Making money in business is the primary goal whether you are a real estate investor, a note buyer, a realtor, or in any other related field. After all, we all need funds to put food on the table, keep a roof over our heads, and buy all of the goodies that our lifestyles desire. An individual making money and a company making a profit are clear ways to measure performance, and we should never feel the need to apologize for those.
But beyond the cash, it is nice to also feel like we are making a difference and actually helping people. At least for me, the job becomes more special when clients send me thank-you cards or small gifts as an acknowledgement of me going the extra mile for them. Selling a note is usually a smooth process for clients, but it can get bumpy if there are issues with documents or with the properties. It is my job to do the grunt work and make the transaction as stress-free as possible for the mortgage note holder.
Why They Sell Notes
People sell mortgage notes for a variety of reasons. Sometimes, they don’t want to bother with the note and the hassle of chasing down the payer for issues like late payments or not keeping current on property taxes. Elderly clients often contact me to simplify their estates so that their heirs do not have to split up payments each month. By far the most frequent reason that customers call is that they need cash right away. The money is needed for major medical expenses, paying off credit card debt, or just paying ongoing monthly bills.
One gentleman contacted me recently about selling his mortgage note on a property in the northwestern part of the U.S. His father was going through treatments for an advanced stage of cancer, and his V.A. and Medicare benefits were not providing satisfactory treatment. By me buying part of that note, the quality of life for the client’s father was vastly improved. Even though I am making a profit on the note and don’t pretend that I bought it for altruistic purposes, it is still satisfying to know that I helped another person in a small way. The client was certainly quite grateful.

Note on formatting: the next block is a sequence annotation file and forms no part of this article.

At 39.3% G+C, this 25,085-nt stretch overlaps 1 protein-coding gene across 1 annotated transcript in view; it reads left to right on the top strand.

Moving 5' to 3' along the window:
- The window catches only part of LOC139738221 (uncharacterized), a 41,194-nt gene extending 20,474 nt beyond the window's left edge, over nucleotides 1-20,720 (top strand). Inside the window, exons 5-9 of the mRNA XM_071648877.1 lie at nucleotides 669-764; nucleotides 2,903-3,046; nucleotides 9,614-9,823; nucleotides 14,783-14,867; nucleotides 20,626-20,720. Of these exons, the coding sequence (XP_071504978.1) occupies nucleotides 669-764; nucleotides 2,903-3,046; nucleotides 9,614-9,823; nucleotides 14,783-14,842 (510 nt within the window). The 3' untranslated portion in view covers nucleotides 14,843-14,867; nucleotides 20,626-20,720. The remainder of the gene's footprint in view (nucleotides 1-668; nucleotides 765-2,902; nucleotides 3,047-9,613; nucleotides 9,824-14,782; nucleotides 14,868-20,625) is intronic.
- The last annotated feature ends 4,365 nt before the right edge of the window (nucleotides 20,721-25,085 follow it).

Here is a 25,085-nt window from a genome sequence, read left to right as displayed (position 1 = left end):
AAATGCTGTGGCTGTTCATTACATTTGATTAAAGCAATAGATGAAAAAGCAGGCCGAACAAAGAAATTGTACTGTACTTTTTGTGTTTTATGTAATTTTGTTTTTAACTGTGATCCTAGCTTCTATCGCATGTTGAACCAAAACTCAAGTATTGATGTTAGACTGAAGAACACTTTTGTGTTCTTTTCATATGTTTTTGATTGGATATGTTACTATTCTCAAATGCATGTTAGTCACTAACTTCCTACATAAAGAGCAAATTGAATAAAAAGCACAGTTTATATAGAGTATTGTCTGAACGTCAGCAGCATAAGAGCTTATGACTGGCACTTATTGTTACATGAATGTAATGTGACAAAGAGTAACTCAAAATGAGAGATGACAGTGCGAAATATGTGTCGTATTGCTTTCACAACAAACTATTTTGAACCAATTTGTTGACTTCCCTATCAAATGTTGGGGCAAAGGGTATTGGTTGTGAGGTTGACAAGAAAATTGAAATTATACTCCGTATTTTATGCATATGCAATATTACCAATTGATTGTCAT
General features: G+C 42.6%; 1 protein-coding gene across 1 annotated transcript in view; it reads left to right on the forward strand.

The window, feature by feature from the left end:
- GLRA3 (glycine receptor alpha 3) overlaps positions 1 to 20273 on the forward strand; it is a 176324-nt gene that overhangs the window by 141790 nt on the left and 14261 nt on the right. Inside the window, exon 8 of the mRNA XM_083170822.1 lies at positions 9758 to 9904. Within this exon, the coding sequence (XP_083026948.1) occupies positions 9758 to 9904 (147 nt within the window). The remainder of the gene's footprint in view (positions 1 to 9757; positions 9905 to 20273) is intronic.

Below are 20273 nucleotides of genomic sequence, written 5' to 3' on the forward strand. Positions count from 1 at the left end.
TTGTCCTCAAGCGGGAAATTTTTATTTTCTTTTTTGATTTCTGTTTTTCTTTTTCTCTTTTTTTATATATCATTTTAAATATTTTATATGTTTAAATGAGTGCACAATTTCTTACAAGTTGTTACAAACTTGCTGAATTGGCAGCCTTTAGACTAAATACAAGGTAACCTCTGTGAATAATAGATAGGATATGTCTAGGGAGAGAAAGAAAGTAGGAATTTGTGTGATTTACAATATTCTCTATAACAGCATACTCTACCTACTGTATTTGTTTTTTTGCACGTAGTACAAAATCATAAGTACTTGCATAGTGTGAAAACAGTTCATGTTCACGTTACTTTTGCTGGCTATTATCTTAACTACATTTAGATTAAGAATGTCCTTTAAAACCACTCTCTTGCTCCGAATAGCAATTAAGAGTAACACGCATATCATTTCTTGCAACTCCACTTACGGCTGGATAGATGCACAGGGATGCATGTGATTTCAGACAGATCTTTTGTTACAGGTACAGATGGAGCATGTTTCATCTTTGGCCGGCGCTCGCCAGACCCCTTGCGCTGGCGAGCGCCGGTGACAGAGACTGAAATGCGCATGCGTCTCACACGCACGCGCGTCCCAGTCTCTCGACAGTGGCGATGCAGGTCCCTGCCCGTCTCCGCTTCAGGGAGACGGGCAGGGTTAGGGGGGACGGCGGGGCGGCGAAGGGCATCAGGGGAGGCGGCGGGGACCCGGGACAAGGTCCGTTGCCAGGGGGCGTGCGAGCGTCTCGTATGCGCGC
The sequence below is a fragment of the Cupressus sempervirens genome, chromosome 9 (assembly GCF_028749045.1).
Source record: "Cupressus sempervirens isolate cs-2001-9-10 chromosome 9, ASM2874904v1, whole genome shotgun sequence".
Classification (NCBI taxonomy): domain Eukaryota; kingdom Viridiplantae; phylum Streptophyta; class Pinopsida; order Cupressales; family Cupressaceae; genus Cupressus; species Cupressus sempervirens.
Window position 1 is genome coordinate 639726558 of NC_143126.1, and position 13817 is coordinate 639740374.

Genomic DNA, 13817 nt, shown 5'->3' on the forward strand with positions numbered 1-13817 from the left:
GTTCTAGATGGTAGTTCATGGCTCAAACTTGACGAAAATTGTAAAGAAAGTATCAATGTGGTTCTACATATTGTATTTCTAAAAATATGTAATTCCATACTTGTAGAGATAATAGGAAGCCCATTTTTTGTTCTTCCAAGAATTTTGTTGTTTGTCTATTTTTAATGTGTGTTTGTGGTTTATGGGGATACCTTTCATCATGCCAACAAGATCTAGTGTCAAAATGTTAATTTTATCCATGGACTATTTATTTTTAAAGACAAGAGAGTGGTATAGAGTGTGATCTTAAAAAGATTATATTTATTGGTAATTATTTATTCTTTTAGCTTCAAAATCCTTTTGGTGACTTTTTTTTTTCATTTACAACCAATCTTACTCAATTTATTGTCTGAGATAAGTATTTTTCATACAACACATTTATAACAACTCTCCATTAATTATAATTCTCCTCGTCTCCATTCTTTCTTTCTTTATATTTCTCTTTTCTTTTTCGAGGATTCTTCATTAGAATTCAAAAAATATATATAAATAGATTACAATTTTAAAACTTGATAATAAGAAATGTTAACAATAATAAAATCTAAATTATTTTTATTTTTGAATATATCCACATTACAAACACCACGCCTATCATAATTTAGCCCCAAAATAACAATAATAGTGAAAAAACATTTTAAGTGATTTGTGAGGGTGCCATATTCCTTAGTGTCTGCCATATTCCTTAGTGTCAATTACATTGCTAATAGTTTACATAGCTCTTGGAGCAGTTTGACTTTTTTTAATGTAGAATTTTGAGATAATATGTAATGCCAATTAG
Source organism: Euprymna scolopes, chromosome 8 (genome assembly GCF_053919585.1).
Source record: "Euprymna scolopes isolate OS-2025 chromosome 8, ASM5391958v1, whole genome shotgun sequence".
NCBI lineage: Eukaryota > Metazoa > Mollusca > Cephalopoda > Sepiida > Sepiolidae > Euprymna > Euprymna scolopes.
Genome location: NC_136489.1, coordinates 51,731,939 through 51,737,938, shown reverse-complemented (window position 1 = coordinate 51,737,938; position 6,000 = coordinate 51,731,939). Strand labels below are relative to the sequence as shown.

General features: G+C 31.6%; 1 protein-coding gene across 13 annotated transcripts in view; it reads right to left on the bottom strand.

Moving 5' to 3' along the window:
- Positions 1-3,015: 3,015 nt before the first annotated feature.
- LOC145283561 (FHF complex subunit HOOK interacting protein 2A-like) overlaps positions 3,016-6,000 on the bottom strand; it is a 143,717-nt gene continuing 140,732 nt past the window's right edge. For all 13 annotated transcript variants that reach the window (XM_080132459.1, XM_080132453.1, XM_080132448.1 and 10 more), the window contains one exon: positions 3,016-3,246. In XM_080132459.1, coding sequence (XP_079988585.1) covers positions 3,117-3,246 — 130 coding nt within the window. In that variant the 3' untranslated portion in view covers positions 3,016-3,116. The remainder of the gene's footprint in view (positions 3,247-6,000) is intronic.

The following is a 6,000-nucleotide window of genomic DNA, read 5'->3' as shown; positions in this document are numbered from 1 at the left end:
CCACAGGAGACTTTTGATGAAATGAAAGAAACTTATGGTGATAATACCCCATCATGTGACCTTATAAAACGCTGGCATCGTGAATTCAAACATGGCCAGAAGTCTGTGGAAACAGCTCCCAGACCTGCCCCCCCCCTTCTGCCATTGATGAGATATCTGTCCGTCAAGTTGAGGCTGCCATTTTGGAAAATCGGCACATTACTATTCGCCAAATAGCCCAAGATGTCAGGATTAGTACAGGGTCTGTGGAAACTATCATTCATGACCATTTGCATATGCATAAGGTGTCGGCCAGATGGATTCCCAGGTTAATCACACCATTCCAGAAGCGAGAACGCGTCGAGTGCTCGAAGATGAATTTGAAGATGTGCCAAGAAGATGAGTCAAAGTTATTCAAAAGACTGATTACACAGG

While I recognize that, for some people, business is solely about making money. Their source of job satisfaction results from just closing a deal or getting a salary raise at work, and that’s fine. At least for me, something deeper is needed in the job even if I also do separate volunteer work. After all, when you’re on your death bed, what memories do you and those close to you most want to cherish? Money is not the only or even the best measuring stick for success.
Photo: Jeff Kubina